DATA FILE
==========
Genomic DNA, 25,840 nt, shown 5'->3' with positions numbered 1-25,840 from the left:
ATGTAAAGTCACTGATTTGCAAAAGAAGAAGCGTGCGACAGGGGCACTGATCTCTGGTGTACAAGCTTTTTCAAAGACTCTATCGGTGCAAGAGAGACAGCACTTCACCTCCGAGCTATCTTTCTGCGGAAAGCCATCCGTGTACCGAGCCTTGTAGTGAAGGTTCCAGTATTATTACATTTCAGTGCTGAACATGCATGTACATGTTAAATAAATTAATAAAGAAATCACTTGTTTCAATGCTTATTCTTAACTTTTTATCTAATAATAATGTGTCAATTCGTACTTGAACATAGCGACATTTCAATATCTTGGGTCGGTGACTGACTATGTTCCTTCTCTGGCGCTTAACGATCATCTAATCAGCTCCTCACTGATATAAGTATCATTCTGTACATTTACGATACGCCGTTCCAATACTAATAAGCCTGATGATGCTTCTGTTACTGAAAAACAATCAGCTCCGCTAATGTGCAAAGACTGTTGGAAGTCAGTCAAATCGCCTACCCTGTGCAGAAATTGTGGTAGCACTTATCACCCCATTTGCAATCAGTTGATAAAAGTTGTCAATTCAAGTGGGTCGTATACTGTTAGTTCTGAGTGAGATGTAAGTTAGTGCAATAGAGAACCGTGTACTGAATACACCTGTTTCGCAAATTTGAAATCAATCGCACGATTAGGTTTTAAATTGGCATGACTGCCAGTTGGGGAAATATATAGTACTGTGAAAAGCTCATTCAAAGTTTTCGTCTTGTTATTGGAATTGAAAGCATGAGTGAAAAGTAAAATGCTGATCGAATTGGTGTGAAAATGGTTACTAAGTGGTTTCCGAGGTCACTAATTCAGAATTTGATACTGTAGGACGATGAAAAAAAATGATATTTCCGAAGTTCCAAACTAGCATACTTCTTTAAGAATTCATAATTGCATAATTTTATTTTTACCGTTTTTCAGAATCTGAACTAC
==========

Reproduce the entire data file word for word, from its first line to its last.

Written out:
Genomic DNA, 25,840 nt, shown 5'->3' with positions numbered 1-25,840 from the left:
ATGTAAAGTCACTGATTTGCAAAAGAAGAAGCGTGCGACAGGGGCACTGATCTCTGGTGTACAAGCTTTTTCAAAGACTCTATCGGTGCAAGAGAGACAGCACTTCACCTCCGAGCTATCTTTCTGCGGAAAGCCATCCGTGTACCGAGCCTTGTAGTGAAGGTTCCAGTATTATTACATTTCAGTGCTGAACATGCATGTACATGTTAAATAAATTAATAAAGAAATCACTTGTTTCAATGCTTATTCTTAACTTTTTATCTAATAATAATGTGTCAATTCGTACTTGAACATAGCGACATTTCAATATCTTGGGTCGGTGACTGACTATGTTCCTTCTCTGGCGCTTAACGATCATCTAATCAGCTCCTCACTGATATAAGTATCATTCTGTACATTTACGATACGCCGTTCCAATACTAATAAGCCTGATGATGCTTCTGTTACTGAAAAACAATCAGCTCCGCTAATGTGCAAAGACTGTTGGAAGTCAGTCAAATCGCCTACCCTGTGCAGAAATTGTGGTAGCACTTATCACCCCATTTGCAATCAGTTGATAAAAGTTGTCAATTCAAGTGGGTCGTATACTGTTAGTTCTGAGTGAGATGTAAGTTAGTGCAATAGAGAACCGTGTACTGAATACACCTGTTTCGCAAATTTGAAATCAATCGCACGATTAGGTTTTAAATTGGCATGACTGCCAGTTGGGGAAATATATAGTACTGTGAAAAGCTCATTCAAAGTTTTCGTCTTGTTATTGGAATTGAAAGCATGAGTGAAAAGTAAAATGCTGATCGAATTGGTGTGAAAATGGTTACTAAGTGGTTTCCGAGGTCACTAATTCAGAATTTGATACTGTAGGACGATGAAAAAAAATGATATTTCCGAAGTTCCAAACTAGCATACTTCTTTAAGAATTCATAATTGCATAATTTTATTTTTACCGTTTTTCAGAATCTGAACTAC